The United Nations Deputy Special Representative for South Sudan visited the increasingly fierce Upper Nile State capital, Malakal on Monday to meet with local officials and community leaders of some 26,000 internally displaced people (IDPs) who are being sheltered by the UN Mission in South Sudan (UNMISS).
The recent tribal tension in the oil rich state that is one of the three worst affected resulted into fighting between youths from the Dinka and Shilluk communities triggering an influx of more than 4,000 new IDPs into the UN protection sites in Malakal alone two weeks ago while some 13,000 were also displaced in other areas in the same state.
Moustapha Soumaré, Deputy Special Representative for South Sudan, toured the Mission’s two protection sites, as well as an extension site currently under construction to relieve overcrowding at the existing facilities for displaced people, a UN spokesperson said on Monday at a press briefing at UN headquarters, New York.
During his visit, Mr. Soumaré said he was impressed by the progress made in the building of a new extension that will host these recently arrived civilians, as well as other people who have been under UN protection for many months.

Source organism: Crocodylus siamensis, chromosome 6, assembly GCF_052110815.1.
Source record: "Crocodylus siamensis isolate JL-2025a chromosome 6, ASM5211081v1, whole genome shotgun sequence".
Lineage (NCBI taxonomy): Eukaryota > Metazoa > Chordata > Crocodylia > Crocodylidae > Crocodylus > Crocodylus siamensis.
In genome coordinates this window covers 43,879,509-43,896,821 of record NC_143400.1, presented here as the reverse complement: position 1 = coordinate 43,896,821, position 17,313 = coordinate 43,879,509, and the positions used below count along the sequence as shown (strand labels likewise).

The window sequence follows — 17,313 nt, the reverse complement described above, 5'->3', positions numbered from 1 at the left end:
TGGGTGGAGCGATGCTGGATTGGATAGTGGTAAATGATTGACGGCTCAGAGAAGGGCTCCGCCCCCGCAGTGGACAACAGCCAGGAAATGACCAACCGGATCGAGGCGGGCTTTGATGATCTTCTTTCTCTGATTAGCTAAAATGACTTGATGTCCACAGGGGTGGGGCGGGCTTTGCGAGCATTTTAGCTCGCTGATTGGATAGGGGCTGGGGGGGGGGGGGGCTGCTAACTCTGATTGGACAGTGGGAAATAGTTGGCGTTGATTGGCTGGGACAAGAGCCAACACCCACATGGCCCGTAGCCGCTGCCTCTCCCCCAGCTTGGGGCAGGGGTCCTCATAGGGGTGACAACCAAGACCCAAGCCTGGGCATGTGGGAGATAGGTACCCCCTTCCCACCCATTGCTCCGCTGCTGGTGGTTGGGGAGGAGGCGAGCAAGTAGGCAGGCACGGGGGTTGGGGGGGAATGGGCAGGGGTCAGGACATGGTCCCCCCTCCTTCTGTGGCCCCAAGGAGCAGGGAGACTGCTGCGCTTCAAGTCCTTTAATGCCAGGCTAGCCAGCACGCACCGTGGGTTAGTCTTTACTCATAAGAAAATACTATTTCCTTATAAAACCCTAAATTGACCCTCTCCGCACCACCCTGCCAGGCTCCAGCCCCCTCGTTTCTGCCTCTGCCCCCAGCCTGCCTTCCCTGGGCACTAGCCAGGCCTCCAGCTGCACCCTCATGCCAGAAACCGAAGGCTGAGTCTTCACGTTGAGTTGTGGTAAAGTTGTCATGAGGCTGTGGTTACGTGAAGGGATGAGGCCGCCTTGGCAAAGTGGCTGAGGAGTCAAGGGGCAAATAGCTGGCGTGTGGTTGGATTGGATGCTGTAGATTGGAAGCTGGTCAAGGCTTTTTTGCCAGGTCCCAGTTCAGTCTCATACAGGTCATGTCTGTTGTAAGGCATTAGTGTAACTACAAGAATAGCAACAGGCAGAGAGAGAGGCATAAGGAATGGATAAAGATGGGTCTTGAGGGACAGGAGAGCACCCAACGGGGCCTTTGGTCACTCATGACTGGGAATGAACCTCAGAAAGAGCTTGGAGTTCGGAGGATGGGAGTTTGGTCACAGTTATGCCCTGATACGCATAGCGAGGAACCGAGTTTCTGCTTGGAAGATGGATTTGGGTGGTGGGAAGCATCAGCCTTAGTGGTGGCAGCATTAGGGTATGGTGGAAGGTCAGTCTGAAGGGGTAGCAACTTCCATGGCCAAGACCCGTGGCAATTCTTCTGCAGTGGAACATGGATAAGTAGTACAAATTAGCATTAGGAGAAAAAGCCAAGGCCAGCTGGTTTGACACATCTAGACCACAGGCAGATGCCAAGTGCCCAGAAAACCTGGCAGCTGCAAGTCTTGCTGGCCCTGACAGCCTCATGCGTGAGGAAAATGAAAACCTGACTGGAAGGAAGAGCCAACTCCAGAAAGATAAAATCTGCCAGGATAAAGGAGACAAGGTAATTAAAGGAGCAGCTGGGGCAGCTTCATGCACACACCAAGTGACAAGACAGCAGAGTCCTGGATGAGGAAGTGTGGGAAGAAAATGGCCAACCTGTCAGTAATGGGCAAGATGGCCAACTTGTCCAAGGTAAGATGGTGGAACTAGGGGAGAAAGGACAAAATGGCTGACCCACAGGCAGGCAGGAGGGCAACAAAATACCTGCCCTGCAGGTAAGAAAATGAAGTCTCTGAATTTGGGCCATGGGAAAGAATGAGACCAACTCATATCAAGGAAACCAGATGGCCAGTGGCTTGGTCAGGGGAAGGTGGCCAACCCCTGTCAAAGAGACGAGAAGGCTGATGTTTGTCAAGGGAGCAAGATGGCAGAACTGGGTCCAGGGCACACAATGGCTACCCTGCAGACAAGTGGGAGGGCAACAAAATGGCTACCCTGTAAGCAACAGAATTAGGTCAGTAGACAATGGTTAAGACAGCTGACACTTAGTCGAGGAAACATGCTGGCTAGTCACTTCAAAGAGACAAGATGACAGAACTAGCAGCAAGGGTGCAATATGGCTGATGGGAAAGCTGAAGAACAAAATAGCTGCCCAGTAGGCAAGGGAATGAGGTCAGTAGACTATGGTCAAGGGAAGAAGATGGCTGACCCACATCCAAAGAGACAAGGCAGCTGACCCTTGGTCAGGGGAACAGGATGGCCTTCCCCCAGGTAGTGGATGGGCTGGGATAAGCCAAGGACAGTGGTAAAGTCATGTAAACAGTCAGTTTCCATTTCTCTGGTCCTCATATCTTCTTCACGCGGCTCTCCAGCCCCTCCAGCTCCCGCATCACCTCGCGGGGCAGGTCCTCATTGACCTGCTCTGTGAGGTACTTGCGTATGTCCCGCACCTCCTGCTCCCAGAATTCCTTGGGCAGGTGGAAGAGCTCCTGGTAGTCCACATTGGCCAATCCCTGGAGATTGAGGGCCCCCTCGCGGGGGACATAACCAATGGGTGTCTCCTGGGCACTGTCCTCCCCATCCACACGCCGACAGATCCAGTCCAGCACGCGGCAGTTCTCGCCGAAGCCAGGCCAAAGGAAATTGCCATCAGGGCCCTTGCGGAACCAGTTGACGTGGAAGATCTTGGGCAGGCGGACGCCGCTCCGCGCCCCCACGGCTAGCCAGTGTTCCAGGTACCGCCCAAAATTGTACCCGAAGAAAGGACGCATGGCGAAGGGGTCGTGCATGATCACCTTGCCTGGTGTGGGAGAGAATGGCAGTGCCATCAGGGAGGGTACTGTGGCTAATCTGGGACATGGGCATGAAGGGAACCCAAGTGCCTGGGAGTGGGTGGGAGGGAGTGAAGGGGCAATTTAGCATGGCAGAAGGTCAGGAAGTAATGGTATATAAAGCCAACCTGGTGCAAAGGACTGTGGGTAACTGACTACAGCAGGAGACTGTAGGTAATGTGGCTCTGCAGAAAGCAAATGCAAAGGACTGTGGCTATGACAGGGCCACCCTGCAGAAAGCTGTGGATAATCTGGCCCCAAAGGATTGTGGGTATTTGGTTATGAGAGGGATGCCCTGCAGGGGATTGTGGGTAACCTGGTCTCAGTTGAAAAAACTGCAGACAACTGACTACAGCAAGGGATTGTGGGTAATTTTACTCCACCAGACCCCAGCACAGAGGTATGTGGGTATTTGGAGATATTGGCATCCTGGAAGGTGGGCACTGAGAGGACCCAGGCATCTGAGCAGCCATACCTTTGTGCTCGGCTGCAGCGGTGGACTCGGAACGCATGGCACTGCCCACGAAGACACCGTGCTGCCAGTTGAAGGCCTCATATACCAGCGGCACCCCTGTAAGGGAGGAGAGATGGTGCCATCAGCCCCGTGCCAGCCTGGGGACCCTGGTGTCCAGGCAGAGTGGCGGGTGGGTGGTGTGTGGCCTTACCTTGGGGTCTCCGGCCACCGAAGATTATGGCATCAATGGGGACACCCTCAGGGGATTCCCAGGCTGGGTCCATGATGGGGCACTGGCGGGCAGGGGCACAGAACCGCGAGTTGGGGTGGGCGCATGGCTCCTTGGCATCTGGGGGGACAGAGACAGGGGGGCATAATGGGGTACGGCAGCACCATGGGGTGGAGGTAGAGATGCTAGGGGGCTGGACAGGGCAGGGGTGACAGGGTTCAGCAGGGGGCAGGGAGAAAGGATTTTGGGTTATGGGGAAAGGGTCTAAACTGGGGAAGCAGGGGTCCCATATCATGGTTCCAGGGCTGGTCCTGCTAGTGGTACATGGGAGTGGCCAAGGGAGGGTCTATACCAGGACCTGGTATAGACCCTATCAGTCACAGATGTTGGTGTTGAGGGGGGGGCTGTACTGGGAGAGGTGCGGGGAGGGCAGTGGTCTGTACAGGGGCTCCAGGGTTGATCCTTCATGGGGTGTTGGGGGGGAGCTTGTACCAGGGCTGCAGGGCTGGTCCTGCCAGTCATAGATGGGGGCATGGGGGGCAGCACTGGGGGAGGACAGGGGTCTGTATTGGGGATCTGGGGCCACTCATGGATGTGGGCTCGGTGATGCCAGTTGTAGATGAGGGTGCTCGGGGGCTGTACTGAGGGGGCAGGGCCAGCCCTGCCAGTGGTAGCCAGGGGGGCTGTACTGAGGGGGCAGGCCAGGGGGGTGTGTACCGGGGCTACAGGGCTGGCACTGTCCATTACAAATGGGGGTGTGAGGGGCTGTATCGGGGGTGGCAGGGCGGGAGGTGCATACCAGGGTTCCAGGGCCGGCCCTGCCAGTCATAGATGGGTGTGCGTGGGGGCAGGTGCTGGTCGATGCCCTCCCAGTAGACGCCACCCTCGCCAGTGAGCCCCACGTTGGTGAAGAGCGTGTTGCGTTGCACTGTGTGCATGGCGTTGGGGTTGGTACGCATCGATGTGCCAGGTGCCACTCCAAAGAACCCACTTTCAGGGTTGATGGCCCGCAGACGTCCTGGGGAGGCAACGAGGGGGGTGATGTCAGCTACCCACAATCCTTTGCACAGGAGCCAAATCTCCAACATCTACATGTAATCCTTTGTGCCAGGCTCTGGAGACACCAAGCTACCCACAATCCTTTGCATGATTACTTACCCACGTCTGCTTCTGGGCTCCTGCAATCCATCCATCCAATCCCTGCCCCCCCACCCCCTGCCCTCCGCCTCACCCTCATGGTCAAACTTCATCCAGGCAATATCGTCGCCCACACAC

The UN’s Mission in South Sudan is currently sheltering more than 117,000 displaced people throughout the world’s youngest nation, which is the highest number since December 2013, when this current crisis started.
According to the UN, about two million people are displaced internally in South Sudan, half a million to all neighboring countries except the equally troubled Democratic Republic of Congo and over 20,000 lives have been lost.
The bloodiest internal conflict in the country unfolded when President Salva Kiir bitterly disagreed with his former vice president Dr. Riek Machar, breaking the national army SPLA into two fierce antagonizing forces.
The two factions are yet resume peace talks in the neighboring Ethiopian Capital Addis Ababa after failing ink and agreement on 6th March.